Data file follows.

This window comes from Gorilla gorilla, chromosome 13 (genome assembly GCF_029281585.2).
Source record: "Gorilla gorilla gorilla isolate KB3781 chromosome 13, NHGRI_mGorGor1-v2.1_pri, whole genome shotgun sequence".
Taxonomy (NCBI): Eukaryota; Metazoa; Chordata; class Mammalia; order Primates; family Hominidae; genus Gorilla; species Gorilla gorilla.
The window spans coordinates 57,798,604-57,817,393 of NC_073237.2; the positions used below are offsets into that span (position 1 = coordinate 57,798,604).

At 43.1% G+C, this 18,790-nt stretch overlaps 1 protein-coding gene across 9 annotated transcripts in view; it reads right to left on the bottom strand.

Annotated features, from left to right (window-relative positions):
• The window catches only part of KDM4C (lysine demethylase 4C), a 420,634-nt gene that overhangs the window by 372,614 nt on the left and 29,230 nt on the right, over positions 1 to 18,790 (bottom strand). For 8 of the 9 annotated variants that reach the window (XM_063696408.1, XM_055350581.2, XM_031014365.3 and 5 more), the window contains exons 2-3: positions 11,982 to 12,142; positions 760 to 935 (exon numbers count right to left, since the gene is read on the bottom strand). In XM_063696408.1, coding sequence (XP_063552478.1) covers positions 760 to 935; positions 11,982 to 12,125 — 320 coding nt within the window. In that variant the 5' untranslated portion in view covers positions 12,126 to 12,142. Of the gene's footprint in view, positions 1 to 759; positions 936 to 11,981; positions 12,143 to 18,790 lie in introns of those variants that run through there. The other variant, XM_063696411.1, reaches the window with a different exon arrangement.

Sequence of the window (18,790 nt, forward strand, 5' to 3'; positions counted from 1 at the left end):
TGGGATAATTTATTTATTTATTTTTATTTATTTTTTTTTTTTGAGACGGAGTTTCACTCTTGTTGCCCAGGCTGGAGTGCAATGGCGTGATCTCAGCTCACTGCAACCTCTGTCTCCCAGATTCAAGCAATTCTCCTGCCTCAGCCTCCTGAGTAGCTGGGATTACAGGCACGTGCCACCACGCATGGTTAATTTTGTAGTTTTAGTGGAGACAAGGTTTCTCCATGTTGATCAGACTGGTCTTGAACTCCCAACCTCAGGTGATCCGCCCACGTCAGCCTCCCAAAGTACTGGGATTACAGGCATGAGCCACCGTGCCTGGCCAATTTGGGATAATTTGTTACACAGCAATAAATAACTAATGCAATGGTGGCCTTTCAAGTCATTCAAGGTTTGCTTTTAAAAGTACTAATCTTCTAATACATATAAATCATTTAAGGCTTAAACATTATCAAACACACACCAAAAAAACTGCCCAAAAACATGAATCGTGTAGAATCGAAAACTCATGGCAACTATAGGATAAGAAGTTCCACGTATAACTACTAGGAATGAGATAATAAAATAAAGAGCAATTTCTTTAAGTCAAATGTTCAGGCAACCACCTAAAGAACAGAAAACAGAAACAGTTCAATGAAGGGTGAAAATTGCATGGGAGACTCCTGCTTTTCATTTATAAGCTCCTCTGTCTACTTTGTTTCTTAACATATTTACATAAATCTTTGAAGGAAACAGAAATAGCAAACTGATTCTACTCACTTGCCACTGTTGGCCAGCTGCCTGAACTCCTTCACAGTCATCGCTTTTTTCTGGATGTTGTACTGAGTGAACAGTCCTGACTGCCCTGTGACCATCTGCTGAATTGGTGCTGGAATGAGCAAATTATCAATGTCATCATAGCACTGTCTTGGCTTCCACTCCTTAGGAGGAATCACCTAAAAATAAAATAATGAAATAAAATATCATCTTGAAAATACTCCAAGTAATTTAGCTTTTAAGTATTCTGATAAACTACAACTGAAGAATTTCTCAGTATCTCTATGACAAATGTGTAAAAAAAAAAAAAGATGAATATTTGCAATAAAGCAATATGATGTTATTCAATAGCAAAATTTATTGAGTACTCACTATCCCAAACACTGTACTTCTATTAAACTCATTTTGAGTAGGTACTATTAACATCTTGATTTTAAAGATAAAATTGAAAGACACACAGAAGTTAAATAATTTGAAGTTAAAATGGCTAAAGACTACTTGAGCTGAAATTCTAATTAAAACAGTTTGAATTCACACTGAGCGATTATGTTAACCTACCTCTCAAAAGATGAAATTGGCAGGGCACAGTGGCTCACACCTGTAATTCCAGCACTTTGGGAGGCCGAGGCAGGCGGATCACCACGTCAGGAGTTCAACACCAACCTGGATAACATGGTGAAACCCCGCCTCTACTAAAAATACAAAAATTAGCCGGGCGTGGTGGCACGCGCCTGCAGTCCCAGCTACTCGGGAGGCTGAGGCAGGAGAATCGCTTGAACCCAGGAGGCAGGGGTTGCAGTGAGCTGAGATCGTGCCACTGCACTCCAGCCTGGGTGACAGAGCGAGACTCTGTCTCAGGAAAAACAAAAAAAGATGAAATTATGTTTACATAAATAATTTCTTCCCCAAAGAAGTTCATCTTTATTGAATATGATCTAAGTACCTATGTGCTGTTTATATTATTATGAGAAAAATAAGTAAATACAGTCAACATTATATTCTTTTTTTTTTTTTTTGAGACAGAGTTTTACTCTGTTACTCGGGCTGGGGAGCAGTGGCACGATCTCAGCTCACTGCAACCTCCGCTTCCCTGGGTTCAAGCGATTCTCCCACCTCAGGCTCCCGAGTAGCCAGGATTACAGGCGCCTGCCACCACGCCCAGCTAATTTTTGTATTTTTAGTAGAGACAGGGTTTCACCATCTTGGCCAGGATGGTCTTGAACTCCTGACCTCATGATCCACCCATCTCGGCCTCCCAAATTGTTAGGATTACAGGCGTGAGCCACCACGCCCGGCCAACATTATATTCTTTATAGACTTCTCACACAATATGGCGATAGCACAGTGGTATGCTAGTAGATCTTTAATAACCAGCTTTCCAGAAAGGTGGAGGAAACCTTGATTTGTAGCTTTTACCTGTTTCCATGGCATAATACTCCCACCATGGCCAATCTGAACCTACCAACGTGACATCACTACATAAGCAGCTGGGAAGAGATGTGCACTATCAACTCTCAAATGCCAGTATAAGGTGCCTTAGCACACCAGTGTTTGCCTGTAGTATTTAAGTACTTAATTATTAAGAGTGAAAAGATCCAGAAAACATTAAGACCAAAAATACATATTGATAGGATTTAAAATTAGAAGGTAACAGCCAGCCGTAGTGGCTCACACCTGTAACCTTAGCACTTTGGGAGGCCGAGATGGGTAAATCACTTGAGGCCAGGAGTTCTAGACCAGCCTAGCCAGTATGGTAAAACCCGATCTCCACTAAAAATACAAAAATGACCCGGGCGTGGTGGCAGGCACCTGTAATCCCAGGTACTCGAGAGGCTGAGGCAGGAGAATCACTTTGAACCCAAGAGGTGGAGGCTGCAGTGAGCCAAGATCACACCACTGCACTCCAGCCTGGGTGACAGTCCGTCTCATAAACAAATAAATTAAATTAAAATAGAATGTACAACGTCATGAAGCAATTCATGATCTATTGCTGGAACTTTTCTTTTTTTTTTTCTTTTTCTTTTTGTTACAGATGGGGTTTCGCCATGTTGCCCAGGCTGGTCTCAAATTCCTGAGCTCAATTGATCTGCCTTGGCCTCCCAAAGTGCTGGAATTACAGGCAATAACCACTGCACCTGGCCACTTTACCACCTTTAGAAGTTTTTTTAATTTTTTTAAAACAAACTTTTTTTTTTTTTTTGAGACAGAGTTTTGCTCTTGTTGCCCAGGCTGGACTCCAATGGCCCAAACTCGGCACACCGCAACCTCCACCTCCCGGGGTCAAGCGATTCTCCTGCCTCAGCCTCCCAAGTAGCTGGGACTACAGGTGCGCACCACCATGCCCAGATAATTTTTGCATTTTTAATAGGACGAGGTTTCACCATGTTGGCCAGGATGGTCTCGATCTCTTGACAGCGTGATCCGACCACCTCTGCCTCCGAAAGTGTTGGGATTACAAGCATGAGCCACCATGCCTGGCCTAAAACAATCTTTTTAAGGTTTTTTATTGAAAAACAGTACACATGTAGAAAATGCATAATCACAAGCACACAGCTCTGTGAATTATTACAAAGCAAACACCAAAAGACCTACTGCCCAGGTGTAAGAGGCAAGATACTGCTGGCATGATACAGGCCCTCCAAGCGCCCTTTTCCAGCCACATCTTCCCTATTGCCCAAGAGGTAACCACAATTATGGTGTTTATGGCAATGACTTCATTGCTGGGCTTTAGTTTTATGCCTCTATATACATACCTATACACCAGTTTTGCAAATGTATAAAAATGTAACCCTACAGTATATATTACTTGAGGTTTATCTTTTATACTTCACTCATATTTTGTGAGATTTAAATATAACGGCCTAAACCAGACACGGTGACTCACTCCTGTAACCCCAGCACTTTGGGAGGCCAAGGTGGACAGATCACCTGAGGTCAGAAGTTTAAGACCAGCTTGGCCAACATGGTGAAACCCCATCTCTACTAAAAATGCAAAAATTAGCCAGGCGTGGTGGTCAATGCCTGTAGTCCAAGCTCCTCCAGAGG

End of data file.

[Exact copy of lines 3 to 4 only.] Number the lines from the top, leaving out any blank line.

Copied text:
Taxonomy (NCBI): Eukaryota; Metazoa; Chordata; class Mammalia; order Primates; family Hominidae; genus Gorilla; species Gorilla gorilla.
The window spans coordinates 57,798,604-57,817,393 of NC_073237.2; the positions used below are offsets into that span (position 1 = coordinate 57,798,604).